Patients with the worst cases of malignant pleural mesothelioma may stand to gain the most from pleurectomy and decortication (P/D) surgery.
That is the conclusion of researchers at the University of Chicago and Loyola University who subjected 114 mesothelioma patients to a quality of life and overall health scoring system both before and after P/D surgery.
Considering Mesothelioma Surgery
The choice on whether or not to undergo mesothelioma surgery and which type of surgery to have is always a hard one.
P/D surgery is extensive and involves the removal of the diseased pleural lining around the lungs, all or part of the diaphragm, and other at-risk tissues. Although it has been shown to slow the progression of mesothelioma, P/D, like any major surgery, also has the potential to negatively impact health-related quality of life.
But in a new study published in the World Journal of Surgery, the University of Chicago researchers say P/D surgery may be more worth the risk for some patients than for others. Ironically, it may be the sickest mesothelioma patients who see the most benefit.
Mesothelioma Surgery Study Design
To assess the impact of surgery on their quality of life, mesothelioma patients completed surveys and health assessments at baseline (prior to surgery) and at 1, 4-5, 7-8, and 10-11 months after surgery.
As expected, patients with a excellent performance status (a measure of overall health), those with the epithelioid variety of mesothelioma, and those whose tumors were relatively small had the fewest symptoms prior to surgery.
These patients reported feeling worse in the first month after surgery than they did before it, although their health gradually improved over time.
But for patients with the even-more-virulent non-epithelioid varieties of mesothelioma and those with large tumors, the opposite was right.
“Non-epithelioid histology and patients with large pathological tumor volume demonstrated greater improvement in global health, function and symptoms domains following pleurectomy with decortication,” writes internationally-known cardiothoracic surgeon and lead researcher, Wickii Vigneswaran, MD, of Loyola University Medical Center.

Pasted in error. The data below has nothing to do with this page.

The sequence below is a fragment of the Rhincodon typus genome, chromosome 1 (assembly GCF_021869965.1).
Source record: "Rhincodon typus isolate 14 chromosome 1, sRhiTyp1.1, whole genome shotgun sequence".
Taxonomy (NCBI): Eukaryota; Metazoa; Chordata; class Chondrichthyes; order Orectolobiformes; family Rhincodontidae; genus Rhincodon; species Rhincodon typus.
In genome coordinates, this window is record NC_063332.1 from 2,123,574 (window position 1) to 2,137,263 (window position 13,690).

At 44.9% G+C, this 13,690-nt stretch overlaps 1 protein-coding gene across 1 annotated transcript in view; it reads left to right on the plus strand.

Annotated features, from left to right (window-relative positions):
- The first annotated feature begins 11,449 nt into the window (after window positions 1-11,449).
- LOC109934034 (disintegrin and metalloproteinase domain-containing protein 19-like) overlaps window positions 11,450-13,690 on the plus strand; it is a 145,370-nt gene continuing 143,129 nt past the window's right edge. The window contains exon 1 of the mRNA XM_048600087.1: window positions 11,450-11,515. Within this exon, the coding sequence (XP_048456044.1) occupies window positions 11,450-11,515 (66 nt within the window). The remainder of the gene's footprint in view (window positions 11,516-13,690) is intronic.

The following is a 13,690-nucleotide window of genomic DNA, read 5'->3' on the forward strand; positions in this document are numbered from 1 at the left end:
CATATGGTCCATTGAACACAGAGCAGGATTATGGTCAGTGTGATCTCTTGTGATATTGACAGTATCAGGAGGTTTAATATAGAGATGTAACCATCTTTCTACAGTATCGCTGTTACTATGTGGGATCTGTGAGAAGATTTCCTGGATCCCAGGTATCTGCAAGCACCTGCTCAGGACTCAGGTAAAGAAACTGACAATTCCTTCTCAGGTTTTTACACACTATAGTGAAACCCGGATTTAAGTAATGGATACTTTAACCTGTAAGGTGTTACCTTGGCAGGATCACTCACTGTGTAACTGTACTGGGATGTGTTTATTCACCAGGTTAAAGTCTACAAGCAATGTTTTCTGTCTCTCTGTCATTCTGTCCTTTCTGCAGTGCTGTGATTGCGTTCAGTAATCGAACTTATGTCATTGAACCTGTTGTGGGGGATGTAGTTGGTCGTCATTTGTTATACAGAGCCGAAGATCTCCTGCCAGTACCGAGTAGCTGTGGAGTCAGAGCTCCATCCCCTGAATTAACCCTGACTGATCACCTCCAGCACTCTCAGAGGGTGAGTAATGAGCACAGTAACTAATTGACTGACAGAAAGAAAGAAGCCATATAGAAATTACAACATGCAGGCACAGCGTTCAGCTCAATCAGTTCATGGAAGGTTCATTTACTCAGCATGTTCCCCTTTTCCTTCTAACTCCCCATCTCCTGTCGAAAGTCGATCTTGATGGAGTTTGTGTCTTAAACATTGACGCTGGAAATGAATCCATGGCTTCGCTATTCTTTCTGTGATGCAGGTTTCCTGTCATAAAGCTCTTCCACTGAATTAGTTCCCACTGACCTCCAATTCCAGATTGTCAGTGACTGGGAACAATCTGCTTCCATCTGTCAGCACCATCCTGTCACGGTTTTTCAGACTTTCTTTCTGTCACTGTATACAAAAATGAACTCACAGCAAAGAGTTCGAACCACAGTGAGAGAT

These two groups of mesothelioma patients also continued to see the greatest improvement in their overall health and quality of life in the months following surgery.
More Support for P/D Mesothelioma Surgery
Earlier this year, a team of researchers with Hofstra and Mount Sinai Universities in New York concluded that, regardless of mesothelioma type, P/D was the surgical approach most likely to result in improved quality of life.
That study analyzed 15 articles including 523 patients to compare P/D to the more radical lung-removing EPP surgery. They concluded that quality of life should be “strongly considered” when choosing a surgical approach for mesothelioma.
According to the researchers, about 22 percent of malignant pleural mesothelioma patients undergo some type of surgery, which has also been found to be an independent predictor of extended mesothelioma survival.
Vigneswaran, WT, et al, “Influence of Pleurectomy and Decortication in Health-Related Quality of Life Among Patients with Malignant Pleural Mesothelioma”, September 25, 2017, World Journal of Surgery, Epub ahead of print
Schwartz, R, et al, “The impact of surgical approach on quality of life for pleural malignant mesothelioma, June 2017, Annals of Translational Medicine, pp. 230
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